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Quality Reloading Package

 
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  #8  
Old 02-07-2013, 01:42 PM
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Re: Quality Reloading Package

Quote:
Originally Posted by Damascus View Post
I half-way agree with Gary. Don't buy a low quality kit, as you'll be buying additional upgraded components later, which is counterproductive.
I think kits are a good starting point, IF, you buy a high quality kit with components that will perform to the task at hand.

The RCBS RockChucker kit comes with a 505 scale... I agree, the 10-10 is better, but there are MANY MANY handloaders out there that have loaded precision rounds for decades with 505 scales. I own both of them, I already had a 10-10, and also have the 505 that came with my kit. I have compared them, neck and neck, and there is no noticable difference in accuracy. The big advantage the 10-10 has is its speed. Its "approach to weight" feature makes weighing charges a lot easier. What that means is that as you add powder to the pan, the beam will begin to move a good ways before getting to the target weight. The normal beam scales won't begin to move until you are within a grain or two of the target weight, making it very easy to over-fill the pan, then you have to remove powder... etc... PITA. When used with a powder thrower, set up to throw charges slightly light (.5 - 1gr), you just throw that charge in the pan, which will be close enough to get the scale's beam to react, then finish filling with a powder trickler.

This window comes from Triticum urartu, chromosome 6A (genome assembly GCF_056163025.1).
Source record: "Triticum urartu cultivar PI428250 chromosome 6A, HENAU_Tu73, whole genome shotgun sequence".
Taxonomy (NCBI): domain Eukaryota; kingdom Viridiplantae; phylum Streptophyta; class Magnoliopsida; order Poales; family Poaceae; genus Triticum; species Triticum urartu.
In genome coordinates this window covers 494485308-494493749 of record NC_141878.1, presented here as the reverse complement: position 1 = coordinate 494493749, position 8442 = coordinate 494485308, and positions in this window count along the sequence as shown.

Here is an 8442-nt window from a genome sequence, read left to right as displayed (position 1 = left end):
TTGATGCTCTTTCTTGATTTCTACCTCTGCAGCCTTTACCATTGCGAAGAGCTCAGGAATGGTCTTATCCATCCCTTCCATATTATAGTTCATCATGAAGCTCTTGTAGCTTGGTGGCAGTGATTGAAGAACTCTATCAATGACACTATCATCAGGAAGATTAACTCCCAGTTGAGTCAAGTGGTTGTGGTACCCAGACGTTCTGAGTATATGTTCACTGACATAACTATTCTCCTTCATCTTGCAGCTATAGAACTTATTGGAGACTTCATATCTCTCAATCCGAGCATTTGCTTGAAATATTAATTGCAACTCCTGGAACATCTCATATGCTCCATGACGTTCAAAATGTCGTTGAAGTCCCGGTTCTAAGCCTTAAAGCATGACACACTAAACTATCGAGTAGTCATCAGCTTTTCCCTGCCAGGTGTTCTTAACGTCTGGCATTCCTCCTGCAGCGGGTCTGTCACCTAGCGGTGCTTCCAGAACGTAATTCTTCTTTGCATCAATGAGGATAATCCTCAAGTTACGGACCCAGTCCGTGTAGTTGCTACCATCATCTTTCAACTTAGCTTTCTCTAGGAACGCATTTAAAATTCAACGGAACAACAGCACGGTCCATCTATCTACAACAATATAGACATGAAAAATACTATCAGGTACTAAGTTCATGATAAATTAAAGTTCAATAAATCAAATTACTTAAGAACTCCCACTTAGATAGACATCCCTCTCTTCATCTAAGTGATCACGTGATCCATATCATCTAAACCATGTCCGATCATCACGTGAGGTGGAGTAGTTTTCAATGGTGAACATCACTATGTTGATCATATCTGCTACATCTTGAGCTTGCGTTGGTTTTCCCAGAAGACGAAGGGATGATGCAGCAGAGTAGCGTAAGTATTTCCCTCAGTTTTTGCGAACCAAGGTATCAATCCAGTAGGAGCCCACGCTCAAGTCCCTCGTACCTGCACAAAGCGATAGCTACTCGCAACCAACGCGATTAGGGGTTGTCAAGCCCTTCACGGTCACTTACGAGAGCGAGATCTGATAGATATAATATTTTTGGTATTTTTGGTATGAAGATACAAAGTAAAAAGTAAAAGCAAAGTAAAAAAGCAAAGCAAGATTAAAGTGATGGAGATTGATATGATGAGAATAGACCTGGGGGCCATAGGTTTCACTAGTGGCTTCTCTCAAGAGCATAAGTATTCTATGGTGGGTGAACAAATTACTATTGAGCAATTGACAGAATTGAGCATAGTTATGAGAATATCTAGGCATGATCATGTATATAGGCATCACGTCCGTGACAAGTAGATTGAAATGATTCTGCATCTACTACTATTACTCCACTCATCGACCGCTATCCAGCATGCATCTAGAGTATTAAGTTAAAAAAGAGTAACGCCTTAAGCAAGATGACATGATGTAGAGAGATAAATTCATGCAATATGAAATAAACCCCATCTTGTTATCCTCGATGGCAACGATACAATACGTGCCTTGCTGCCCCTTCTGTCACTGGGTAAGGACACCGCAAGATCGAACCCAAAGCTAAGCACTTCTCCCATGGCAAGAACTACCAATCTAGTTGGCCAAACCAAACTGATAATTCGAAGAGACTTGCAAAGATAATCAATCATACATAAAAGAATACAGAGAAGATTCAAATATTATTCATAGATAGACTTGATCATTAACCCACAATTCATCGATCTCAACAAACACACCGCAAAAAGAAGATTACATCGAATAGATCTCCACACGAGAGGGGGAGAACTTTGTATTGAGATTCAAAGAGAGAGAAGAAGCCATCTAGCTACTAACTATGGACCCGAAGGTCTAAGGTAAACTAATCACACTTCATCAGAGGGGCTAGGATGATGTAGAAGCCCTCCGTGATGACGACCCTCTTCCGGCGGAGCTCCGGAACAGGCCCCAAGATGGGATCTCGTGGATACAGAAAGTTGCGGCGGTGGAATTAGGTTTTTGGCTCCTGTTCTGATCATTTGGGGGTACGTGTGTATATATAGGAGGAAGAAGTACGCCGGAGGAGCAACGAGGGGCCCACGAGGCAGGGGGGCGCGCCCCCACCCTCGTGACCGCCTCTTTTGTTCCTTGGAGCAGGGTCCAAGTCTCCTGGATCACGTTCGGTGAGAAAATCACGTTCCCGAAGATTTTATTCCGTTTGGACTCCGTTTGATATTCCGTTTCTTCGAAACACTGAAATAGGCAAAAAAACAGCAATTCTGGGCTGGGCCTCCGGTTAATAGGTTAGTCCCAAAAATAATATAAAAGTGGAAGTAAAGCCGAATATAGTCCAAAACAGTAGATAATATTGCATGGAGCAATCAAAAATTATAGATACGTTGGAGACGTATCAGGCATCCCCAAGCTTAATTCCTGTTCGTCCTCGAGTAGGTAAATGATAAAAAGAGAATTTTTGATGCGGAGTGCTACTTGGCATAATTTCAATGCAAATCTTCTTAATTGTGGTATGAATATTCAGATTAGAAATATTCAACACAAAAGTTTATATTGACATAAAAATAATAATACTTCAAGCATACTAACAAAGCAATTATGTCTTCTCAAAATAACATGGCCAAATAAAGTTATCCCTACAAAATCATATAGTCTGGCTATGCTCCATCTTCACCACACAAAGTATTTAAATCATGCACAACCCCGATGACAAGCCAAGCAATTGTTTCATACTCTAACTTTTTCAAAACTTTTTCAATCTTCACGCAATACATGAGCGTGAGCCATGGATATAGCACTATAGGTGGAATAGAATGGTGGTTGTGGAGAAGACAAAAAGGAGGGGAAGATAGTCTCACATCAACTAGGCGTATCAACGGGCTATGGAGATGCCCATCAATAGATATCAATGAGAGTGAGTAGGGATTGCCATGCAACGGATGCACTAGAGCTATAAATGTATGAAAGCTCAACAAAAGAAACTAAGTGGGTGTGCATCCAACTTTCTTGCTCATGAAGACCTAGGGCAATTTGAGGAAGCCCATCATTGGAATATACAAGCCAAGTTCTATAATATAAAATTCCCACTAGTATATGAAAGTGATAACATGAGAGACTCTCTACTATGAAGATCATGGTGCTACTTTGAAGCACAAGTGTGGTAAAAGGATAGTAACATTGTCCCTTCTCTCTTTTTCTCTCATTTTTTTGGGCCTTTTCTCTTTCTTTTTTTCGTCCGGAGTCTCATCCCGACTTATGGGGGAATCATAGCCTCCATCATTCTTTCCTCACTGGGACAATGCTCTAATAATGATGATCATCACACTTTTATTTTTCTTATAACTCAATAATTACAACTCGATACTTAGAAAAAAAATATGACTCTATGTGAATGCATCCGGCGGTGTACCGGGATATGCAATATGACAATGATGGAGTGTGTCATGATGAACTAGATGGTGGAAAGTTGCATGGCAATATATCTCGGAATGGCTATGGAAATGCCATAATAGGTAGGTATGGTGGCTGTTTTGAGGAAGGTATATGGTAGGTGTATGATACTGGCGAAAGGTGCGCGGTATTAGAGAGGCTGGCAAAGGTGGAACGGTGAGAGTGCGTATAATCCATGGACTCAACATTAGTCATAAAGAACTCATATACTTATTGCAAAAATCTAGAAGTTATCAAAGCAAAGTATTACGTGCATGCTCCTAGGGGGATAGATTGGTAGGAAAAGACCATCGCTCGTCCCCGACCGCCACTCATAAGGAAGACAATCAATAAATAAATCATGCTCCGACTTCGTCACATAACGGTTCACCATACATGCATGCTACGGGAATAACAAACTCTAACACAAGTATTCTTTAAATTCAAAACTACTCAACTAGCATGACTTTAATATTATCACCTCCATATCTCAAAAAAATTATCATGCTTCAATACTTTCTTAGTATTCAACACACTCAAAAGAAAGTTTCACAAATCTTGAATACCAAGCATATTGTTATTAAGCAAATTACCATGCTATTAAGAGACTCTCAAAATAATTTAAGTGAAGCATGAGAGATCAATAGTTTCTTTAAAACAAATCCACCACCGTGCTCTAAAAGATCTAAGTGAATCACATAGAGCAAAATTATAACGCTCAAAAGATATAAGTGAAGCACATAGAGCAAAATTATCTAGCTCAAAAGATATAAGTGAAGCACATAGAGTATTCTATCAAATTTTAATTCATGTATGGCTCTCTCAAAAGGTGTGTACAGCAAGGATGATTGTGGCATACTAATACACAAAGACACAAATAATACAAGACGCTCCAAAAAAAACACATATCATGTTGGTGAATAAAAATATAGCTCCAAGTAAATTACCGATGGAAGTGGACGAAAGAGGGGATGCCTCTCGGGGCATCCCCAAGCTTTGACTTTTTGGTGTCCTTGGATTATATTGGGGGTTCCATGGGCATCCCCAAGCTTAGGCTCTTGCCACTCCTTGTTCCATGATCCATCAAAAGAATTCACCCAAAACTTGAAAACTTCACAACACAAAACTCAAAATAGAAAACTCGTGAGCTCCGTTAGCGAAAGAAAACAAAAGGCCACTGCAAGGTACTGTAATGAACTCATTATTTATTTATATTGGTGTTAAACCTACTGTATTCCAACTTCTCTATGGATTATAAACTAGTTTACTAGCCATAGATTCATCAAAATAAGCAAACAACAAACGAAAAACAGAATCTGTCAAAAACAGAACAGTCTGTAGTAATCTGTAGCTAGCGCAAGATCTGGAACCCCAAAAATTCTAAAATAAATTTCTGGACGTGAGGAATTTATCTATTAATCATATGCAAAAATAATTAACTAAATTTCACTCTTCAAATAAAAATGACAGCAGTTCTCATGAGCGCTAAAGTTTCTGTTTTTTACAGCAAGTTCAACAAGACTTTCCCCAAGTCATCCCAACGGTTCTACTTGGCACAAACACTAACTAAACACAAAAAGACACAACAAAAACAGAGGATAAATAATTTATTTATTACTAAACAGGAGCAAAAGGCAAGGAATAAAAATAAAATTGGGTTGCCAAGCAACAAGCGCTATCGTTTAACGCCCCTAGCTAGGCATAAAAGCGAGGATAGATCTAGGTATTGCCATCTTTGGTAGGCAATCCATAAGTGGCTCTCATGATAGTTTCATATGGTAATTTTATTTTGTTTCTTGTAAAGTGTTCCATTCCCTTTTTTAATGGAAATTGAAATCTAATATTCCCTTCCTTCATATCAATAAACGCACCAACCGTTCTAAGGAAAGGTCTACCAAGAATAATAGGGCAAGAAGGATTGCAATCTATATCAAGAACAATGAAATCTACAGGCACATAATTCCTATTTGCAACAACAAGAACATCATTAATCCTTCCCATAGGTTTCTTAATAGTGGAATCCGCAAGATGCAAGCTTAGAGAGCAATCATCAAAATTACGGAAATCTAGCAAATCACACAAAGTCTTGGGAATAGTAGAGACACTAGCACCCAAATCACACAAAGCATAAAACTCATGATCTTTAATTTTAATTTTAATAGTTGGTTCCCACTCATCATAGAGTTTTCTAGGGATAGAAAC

Nothing wrong with the rockchucker if it fits your needs. I use a Co-Ax, and have been for about 35 years. Still just as strait and tight as day one. The RCBS 10-10 scale is one I've used a little bit, and have always found it to be a good scale. Have used the 505 a little bit. I now use electronic scales all the time. I think it's whatever fits your needs again. But that Lee cast iron press is a good one for most guys to start out with, and they won't break the bank!